The laugh is on us: We have been so stupidly fixated on IQ that we have ended up with a bunch of leaders who have gone to prestigious universities and had high test scores—but who are leading the world to destruction.

If we don’t really get smart, perhaps we will leave our inheritance to some other species.  Some people ask why extraterrestrials have not visited the Earth. Perhaps it is because as they got smarter, they became more foolish, and ended up blowing themselves up before they had interstellar space travel. We certainly are on the road, at the same time we commend ourselves for our rising IQs.  We have become the blind leading the blind, and that includes many of the scholars in the field of intelligence who have glorified IQ while watching those with the most of it making the world an ever-worse place in which to live.

Richard Haier:

I believe we are entering a Golden Age of intelligence research that will lead to ways to dramatically increase intelligence based on a neuroscience understanding of the brain mechanisms that are relevant for general intelligence and for specific mental abilities like mathematics and music, to name only two. In the near future, neuroscience may help reduce the widely acknowledged education achievement gaps much more dramatically than any social efforts tried so far. In a sure-to-be controversial part of my book I introduce the concept of neuro-poverty to emphasize the relationship between intelligence and economic success in the modern world, and the role genes clearly play in the development of intelligence. A hundred years from now, methods to create all kinds of geniuses might be commonplace if the methods are available to everyone fairly. This is no small public policy problem. It is why an understanding of the neuroscience of intelligence is not arcane. There are important educational, social and national implications that cannot wait a hundred years. The pace of progress is so fast that we may see profound implications in a decade. If there is one message in my book, it is that neuroscience research on intelligence is advancing rapidly. It’s time to think about where it’s going and what it means now.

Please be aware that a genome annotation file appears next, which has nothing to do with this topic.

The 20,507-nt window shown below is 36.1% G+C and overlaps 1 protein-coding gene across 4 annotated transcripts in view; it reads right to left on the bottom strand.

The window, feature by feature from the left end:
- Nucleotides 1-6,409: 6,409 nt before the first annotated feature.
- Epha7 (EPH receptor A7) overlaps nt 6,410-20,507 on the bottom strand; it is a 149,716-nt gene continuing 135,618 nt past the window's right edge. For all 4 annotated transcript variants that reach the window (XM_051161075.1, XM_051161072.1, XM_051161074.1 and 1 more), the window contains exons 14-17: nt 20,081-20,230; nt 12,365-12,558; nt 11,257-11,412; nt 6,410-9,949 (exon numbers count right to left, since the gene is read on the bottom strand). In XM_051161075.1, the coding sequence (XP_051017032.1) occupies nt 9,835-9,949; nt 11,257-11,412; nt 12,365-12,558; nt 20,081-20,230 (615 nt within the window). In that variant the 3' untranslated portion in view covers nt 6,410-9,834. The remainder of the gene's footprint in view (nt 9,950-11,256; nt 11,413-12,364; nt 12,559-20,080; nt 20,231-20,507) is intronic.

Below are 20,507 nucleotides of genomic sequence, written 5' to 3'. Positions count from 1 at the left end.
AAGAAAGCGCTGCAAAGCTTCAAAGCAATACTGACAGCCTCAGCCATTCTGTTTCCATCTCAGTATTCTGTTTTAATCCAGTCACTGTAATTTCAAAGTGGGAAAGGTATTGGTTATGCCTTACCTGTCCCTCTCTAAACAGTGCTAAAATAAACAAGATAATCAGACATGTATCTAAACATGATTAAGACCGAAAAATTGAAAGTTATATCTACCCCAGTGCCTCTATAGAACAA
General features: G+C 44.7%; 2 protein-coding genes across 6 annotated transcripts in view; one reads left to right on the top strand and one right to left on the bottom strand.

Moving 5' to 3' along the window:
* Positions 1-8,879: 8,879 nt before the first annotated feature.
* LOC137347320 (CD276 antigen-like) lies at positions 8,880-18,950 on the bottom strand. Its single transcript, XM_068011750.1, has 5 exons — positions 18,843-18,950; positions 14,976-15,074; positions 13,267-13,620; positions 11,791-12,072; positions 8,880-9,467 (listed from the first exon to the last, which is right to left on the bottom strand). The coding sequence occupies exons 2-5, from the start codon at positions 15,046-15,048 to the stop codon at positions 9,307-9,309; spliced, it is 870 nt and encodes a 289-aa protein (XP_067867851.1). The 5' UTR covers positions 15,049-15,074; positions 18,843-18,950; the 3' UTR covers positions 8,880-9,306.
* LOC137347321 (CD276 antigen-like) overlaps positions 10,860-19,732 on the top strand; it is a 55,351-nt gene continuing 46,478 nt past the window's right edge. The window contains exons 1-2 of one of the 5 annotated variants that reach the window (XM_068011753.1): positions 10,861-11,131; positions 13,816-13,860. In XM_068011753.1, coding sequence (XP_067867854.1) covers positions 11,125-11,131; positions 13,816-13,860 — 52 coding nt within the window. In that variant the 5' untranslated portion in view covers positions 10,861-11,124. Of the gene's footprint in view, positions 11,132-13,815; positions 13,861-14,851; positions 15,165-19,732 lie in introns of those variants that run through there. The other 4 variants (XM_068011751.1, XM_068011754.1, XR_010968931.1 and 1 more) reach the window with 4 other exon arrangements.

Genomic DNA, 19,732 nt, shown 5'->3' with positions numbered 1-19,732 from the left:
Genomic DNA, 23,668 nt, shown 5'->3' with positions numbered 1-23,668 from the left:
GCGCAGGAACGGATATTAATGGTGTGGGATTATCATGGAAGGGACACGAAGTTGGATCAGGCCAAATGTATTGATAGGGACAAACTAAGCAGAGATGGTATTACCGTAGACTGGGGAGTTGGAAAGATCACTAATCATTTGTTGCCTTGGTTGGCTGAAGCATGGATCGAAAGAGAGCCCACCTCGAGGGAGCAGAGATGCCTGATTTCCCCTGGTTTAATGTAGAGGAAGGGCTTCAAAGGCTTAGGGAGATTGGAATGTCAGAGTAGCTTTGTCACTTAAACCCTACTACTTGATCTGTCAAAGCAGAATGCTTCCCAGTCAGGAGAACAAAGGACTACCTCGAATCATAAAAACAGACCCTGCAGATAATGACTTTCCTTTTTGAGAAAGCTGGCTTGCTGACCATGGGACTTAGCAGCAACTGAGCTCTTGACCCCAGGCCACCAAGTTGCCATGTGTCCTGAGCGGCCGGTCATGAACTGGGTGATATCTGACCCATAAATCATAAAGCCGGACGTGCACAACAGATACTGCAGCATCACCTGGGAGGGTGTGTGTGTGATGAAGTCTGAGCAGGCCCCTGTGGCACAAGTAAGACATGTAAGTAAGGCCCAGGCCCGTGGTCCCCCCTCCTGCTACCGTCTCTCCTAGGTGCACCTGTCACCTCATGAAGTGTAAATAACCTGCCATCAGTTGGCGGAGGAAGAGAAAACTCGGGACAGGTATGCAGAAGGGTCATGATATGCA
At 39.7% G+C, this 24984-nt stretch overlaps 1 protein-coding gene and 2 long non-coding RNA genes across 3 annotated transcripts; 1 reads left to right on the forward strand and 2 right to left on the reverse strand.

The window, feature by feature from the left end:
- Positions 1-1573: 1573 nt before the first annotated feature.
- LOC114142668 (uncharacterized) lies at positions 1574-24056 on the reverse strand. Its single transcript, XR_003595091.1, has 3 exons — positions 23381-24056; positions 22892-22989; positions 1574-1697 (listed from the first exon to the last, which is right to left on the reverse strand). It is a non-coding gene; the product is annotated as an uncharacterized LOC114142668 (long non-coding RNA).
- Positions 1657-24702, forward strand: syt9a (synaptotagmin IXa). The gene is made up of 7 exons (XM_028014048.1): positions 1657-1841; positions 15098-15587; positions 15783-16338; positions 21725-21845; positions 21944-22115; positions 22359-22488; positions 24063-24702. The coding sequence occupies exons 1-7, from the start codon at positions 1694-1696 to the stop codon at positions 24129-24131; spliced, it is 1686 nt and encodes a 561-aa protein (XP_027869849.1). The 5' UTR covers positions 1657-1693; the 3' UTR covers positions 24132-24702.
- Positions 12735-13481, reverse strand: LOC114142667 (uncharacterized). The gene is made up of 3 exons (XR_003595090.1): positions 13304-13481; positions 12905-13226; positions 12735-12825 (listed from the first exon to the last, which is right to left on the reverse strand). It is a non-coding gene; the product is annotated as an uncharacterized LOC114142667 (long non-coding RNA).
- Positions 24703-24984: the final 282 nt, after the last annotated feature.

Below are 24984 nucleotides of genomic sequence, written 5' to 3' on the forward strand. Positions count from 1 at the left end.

Enjoyed reading this post? sign up to Psychology Alerts to receive future posts via email.


Week 1 – Can We Define Intelligence?

Week 2 – What role does neuroscience play in understanding intelligence and our capacity to learn?

Week 3 – What role do IQ tests play in measuring intelligence?

Week 4 –How are technological advances, access to instant information and media forces affecting human intelligence?

Week 5 – How can current research inform the development of new methods to assess intelligence?

Week 6 – What does the future hold in the research of intelligence? How much smarter will we be in 100 years’ time?

About The Authors

Richard Haier

Richard J. Haier earned is Professor Emeritus at the University of California and author of The Neuroscience of Intelligence....

View profile >

James R. Flynn

James R. Flynn is the author of Does Your Family Make You Smarter? He is professor emeritus at the University of Otago, New Zealand, and a recipient of the University's Gold Medal ...

View profile >

Robert J. Sternberg

Robert J. Sternberg is Professor of Human Development at Cornell University, New York. Formerly, he was IBM Professor of Psychology and Education at Yale University, Connecticut. H...

View profile >

Latest Comments

Have your say!